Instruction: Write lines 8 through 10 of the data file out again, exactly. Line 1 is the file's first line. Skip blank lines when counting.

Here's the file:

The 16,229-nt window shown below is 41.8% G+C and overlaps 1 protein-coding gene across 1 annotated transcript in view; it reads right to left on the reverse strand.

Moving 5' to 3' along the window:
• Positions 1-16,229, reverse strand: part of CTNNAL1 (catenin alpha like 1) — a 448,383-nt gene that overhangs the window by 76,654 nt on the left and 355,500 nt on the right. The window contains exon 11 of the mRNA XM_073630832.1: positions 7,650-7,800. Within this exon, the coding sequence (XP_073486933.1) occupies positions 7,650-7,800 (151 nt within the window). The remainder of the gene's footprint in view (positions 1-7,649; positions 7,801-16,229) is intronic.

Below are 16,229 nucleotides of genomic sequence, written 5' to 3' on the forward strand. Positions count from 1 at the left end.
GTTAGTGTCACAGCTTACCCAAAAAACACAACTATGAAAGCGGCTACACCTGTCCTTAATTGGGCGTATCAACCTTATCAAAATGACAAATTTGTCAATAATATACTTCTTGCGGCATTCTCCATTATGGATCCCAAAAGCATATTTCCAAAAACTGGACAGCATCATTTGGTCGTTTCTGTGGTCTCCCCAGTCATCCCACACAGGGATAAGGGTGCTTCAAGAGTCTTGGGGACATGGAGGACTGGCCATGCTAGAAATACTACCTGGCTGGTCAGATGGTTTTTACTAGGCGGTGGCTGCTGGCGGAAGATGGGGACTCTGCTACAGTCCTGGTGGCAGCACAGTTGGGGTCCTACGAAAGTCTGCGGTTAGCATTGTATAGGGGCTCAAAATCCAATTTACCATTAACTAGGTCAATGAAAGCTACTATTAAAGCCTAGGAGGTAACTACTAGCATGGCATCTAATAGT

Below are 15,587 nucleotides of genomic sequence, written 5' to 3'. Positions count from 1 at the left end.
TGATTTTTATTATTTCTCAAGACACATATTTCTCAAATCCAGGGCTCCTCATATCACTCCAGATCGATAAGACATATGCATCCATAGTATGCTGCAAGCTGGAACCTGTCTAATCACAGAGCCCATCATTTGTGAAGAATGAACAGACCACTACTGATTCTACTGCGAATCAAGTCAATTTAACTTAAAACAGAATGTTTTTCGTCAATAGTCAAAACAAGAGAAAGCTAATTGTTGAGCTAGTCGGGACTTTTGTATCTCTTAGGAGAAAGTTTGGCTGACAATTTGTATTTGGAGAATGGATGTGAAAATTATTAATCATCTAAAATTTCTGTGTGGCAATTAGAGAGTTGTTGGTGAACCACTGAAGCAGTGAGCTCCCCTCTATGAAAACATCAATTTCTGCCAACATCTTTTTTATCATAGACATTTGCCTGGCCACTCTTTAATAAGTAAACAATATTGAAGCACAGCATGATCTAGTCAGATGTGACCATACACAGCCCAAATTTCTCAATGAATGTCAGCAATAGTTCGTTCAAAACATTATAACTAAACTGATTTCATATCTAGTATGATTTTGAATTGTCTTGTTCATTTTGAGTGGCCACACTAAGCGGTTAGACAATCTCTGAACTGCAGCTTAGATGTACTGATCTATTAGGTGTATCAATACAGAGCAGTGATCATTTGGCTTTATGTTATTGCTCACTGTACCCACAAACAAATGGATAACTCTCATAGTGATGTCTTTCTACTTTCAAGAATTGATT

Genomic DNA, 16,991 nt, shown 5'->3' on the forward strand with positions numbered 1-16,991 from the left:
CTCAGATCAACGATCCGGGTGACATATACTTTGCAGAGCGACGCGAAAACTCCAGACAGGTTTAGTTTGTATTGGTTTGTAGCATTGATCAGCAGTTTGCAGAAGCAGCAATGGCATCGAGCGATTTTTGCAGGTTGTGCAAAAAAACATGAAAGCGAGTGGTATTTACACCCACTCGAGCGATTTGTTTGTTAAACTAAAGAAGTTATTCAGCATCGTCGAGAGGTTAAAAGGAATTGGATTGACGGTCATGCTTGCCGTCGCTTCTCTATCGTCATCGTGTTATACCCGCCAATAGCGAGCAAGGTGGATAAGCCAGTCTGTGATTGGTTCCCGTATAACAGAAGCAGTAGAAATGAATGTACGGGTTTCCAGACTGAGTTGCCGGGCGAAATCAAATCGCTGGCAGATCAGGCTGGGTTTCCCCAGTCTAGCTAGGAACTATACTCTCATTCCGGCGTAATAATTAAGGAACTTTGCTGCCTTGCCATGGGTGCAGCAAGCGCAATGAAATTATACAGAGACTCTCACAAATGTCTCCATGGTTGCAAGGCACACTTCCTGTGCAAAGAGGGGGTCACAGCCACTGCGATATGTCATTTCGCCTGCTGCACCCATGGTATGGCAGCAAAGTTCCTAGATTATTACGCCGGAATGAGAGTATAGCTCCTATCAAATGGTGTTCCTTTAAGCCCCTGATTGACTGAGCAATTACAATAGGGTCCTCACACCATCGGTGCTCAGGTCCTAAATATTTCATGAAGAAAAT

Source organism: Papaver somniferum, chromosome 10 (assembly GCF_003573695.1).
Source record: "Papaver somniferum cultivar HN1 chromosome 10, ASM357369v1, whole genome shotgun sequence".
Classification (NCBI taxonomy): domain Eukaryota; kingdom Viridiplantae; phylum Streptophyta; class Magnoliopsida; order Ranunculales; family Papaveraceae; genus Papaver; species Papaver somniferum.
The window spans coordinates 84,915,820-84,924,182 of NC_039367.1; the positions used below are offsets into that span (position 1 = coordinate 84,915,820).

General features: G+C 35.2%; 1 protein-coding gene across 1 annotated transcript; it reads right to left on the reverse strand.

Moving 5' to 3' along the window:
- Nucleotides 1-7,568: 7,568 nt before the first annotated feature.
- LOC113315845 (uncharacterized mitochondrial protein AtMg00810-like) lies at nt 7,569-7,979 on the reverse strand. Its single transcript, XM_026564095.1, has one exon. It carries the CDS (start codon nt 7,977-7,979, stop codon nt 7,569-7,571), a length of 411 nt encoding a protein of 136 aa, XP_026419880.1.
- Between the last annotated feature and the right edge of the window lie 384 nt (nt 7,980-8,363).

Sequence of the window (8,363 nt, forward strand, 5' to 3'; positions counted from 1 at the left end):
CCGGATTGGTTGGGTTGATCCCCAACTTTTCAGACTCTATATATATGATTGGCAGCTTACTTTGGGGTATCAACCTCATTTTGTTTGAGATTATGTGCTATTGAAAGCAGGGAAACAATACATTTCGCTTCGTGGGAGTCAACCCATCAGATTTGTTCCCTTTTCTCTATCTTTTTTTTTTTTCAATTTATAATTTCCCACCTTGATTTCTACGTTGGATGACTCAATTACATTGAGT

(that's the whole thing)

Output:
Genomic DNA, 16,991 nt, shown 5'->3' on the forward strand with positions numbered 1-16,991 from the left:
CTCAGATCAACGATCCGGGTGACATATACTTTGCAGAGCGACGCGAAAACTCCAGACAGGTTTAGTTTGTATTGGTTTGTAGCATTGATCAGCAGTTTGCAGAAGCAGCAATGGCATCGAGCGATTTTTGCAGGTTGTGCAAAAAAACATGAAAGCGAGTGGTATTTACACCCACTCGAGCGATTTGTTTGTTAAACTAAAGAAGTTATTCAGCATCGTCGAGAGGTTAAAAGGAATTGGATTGACGGTCATGCTTGCCGTCGCTTCTCTATCGTCATCGTGTTATACCCGCCAATAGCGAGCAAGGTGGATAAGCCAGTCTGTGATTGGTTCCCGTATAACAGAAGCAGTAGAAATGAATGTACGGGTTTCCAGACTGAGTTGCCGGGCGAAATCAAATCGCTGGCAGATCAGGCTGGGTTTCCCCAGTCTAGCTAGGAACTATACTCTCATTCCGGCGTAATAATTAAGGAACTTTGCTGCCTTGCCATGGGTGCAGCAAGCGCAATGAAATTATACAGAGACTCTCACAAATGTCTCCATGGTTGCAAGGCACACTTCCTGTGCAAAGAGGGGGTCACAGCCACTGCGATATGTCATTTCGCCTGCTGCACCCATGGTATGGCAGCAAAGTTCCTAGATTATTACGCCGGAATGAGAGTATAGCTCCTATCAAATGGTGTTCCTTTAAGCCCCTGATTGACTGAGCAATTACAATAGGGTCCTCACACCATCGGTGCTCAGGTCCTAAATATTTCATGAAGAAAAT

Source organism: Papaver somniferum, chromosome 10 (assembly GCF_003573695.1).